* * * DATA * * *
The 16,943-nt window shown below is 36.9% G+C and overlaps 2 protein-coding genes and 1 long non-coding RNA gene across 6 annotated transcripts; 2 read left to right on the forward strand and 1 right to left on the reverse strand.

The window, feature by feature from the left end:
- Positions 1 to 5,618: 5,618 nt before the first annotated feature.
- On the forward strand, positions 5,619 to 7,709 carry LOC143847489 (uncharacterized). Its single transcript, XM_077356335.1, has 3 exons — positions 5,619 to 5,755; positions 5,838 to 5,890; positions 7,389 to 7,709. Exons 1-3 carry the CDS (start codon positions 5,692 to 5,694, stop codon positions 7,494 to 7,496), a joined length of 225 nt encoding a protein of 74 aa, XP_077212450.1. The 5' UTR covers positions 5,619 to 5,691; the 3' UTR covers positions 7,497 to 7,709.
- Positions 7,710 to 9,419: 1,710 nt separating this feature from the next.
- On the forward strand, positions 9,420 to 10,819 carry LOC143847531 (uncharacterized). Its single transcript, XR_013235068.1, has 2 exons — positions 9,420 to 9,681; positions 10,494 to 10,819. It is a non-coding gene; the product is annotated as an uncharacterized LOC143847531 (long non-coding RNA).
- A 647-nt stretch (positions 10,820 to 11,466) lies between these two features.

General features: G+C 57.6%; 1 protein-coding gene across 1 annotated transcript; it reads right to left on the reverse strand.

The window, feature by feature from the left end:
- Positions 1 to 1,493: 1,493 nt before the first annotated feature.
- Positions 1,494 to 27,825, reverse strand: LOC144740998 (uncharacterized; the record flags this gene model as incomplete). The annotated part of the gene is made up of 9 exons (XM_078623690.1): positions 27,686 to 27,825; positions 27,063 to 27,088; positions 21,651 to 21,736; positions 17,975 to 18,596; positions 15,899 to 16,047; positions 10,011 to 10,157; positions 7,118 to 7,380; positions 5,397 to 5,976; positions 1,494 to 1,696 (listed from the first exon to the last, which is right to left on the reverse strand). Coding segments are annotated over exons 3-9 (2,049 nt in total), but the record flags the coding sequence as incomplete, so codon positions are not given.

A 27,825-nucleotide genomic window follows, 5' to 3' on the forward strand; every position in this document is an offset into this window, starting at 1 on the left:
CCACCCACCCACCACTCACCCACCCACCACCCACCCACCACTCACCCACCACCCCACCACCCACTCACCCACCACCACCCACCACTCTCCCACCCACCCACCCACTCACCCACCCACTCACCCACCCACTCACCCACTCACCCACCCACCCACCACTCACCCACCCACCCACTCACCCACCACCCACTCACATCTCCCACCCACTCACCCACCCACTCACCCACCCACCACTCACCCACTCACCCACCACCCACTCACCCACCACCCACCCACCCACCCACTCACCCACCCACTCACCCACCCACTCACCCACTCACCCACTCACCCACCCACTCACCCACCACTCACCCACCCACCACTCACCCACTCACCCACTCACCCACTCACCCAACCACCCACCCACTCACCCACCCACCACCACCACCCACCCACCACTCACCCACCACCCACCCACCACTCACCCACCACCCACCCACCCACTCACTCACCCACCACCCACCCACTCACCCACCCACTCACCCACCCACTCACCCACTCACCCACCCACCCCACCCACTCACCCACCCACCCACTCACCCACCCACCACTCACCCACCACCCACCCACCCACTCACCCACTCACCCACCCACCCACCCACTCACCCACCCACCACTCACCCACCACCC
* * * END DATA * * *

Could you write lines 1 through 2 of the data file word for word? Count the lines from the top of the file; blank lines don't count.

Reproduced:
The 16,943-nt window shown below is 36.9% G+C and overlaps 2 protein-coding genes and 1 long non-coding RNA gene across 6 annotated transcripts; 2 read left to right on the forward strand and 1 right to left on the reverse strand.

The window, feature by feature from the left end: